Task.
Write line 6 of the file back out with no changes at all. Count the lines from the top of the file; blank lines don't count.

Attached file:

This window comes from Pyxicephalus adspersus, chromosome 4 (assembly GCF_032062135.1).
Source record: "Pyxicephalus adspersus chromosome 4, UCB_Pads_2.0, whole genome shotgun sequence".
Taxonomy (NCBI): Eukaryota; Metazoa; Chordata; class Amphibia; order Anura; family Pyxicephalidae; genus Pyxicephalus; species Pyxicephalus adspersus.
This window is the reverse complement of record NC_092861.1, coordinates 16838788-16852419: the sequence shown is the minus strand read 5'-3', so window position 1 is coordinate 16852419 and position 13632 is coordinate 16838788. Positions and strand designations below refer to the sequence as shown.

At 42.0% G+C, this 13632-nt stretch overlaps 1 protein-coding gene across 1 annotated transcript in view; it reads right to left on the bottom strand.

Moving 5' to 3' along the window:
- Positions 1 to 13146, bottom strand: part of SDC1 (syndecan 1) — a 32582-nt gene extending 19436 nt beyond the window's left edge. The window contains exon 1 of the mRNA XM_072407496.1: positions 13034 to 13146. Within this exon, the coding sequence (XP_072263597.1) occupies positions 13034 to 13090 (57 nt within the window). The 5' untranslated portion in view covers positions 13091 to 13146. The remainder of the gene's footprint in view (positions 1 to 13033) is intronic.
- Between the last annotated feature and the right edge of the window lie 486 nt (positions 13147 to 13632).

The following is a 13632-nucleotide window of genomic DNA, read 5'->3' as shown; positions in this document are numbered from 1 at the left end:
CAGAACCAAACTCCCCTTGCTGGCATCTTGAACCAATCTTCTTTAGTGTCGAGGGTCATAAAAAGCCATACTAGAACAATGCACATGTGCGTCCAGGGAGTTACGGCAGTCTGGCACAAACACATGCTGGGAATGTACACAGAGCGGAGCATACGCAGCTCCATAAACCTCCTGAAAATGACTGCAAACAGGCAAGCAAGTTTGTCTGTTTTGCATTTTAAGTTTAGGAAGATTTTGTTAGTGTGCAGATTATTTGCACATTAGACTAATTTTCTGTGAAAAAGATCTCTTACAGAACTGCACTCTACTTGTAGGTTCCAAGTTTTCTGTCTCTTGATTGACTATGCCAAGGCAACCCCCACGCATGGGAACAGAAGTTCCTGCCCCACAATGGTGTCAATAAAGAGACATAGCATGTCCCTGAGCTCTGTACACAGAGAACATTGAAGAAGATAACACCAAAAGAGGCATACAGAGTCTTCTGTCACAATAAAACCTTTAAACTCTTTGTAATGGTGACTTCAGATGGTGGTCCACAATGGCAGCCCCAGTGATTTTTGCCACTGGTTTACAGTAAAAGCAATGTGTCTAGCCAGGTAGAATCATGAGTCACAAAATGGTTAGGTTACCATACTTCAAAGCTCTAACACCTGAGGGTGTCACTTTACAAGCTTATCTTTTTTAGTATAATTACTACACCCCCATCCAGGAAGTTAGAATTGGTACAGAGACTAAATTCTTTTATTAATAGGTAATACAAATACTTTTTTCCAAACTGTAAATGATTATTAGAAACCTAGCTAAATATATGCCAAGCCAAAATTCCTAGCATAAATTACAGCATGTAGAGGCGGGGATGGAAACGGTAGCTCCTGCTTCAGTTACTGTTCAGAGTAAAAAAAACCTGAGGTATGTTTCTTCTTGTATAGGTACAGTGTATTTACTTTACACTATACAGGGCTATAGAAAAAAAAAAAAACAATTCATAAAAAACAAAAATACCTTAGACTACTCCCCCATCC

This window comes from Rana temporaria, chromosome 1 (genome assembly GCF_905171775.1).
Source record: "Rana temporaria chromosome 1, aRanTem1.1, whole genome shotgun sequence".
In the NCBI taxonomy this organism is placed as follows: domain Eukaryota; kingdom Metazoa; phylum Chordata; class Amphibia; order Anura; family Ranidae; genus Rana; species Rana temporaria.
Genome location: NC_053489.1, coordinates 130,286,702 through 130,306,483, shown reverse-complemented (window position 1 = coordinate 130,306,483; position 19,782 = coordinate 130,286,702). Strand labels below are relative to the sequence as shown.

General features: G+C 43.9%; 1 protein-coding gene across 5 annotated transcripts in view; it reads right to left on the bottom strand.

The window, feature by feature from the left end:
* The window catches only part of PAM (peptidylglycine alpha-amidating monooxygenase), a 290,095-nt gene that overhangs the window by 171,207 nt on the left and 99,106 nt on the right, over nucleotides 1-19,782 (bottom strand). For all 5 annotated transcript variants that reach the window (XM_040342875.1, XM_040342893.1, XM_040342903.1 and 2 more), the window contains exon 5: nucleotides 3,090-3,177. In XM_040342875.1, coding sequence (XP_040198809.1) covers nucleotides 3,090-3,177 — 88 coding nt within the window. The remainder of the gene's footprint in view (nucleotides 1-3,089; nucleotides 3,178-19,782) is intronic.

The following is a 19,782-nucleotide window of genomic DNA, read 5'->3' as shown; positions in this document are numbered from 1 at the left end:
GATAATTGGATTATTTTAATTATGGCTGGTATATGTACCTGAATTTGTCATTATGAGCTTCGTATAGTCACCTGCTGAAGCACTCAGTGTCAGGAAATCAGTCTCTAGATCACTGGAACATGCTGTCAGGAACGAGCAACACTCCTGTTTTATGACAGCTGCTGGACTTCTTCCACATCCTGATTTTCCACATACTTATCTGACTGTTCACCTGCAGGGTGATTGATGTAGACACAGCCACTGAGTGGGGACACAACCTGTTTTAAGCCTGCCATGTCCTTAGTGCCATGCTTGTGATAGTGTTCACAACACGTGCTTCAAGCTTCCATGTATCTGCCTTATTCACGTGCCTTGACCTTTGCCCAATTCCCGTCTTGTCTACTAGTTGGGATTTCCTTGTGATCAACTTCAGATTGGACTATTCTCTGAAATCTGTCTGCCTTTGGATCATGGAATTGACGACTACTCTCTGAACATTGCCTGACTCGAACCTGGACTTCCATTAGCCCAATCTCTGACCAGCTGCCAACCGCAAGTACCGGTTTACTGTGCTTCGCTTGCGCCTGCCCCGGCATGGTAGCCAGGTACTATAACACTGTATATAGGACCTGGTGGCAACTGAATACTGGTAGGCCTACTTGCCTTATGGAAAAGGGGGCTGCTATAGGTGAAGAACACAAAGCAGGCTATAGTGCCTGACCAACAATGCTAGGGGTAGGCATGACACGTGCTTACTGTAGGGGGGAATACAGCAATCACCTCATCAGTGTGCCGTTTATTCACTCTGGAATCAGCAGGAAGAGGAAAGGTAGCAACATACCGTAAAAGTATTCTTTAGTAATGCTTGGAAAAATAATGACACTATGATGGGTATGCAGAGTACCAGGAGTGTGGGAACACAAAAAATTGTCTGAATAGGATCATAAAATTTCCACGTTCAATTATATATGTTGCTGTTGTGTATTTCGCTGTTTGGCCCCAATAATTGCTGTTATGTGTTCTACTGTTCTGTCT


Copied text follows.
Moving 5' to 3' along the window: